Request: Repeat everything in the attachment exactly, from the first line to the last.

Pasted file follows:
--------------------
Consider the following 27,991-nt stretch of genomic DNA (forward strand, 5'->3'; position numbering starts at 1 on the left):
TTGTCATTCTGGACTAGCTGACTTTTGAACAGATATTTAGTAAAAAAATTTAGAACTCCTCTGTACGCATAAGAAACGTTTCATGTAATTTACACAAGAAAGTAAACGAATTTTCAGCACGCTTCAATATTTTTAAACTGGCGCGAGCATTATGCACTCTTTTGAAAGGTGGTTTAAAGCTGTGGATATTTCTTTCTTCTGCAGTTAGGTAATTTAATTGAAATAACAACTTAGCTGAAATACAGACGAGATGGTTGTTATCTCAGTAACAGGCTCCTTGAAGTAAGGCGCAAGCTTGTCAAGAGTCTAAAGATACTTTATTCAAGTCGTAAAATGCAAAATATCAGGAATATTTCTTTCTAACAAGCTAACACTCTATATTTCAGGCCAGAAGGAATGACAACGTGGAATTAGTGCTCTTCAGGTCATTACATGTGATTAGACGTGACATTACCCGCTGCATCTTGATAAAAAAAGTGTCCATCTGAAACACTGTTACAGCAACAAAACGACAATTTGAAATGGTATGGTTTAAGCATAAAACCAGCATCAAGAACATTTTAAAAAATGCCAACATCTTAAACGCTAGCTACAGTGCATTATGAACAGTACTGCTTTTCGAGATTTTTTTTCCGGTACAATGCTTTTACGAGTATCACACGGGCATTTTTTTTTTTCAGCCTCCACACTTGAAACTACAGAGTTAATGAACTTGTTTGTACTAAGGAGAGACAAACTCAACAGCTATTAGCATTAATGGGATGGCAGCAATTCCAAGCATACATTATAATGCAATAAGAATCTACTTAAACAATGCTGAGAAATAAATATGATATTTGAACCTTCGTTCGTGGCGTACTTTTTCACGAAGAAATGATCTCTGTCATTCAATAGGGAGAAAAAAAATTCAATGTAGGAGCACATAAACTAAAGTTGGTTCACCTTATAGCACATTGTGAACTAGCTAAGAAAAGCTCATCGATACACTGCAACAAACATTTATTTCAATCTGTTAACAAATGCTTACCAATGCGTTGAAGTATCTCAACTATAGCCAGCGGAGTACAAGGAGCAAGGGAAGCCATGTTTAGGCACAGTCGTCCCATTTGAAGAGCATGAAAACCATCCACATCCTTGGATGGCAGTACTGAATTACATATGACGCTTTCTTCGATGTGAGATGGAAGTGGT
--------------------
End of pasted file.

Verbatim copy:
Consider the following 27,991-nt stretch of genomic DNA (forward strand, 5'->3'; position numbering starts at 1 on the left):
TTGTCATTCTGGACTAGCTGACTTTTGAACAGATATTTAGTAAAAAAATTTAGAACTCCTCTGTACGCATAAGAAACGTTTCATGTAATTTACACAAGAAAGTAAACGAATTTTCAGCACGCTTCAATATTTTTAAACTGGCGCGAGCATTATGCACTCTTTTGAAAGGTGGTTTAAAGCTGTGGATATTTCTTTCTTCTGCAGTTAGGTAATTTAATTGAAATAACAACTTAGCTGAAATACAGACGAGATGGTTGTTATCTCAGTAACAGGCTCCTTGAAGTAAGGCGCAAGCTTGTCAAGAGTCTAAAGATACTTTATTCAAGTCGTAAAATGCAAAATATCAGGAATATTTCTTTCTAACAAGCTAACACTCTATATTTCAGGCCAGAAGGAATGACAACGTGGAATTAGTGCTCTTCAGGTCATTACATGTGATTAGACGTGACATTACCCGCTGCATCTTGATAAAAAAAGTGTCCATCTGAAACACTGTTACAGCAACAAAACGACAATTTGAAATGGTATGGTTTAAGCATAAAACCAGCATCAAGAACATTTTAAAAAATGCCAACATCTTAAACGCTAGCTACAGTGCATTATGAACAGTACTGCTTTTCGAGATTTTTTTTCCGGTACAATGCTTTTACGAGTATCACACGGGCATTTTTTTTTTTCAGCCTCCACACTTGAAACTACAGAGTTAATGAACTTGTTTGTACTAAGGAGAGACAAACTCAACAGCTATTAGCATTAATGGGATGGCAGCAATTCCAAGCATACATTATAATGCAATAAGAATCTACTTAAACAATGCTGAGAAATAAATATGATATTTGAACCTTCGTTCGTGGCGTACTTTTTCACGAAGAAATGATCTCTGTCATTCAATAGGGAGAAAAAAAATTCAATGTAGGAGCACATAAACTAAAGTTGGTTCACCTTATAGCACATTGTGAACTAGCTAAGAAAAGCTCATCGATACACTGCAACAAACATTTATTTCAATCTGTTAACAAATGCTTACCAATGCGTTGAAGTATCTCAACTATAGCCAGCGGAGTACAAGGAGCAAGGGAAGCCATGTTTAGGCACAGTCGTCCCATTTGAAGAGCATGAAAACCATCCACATCCTTGGATGGCAGTACTGAATTACATATGACGCTTTCTTCGATGTGAGATGGAAGTGGT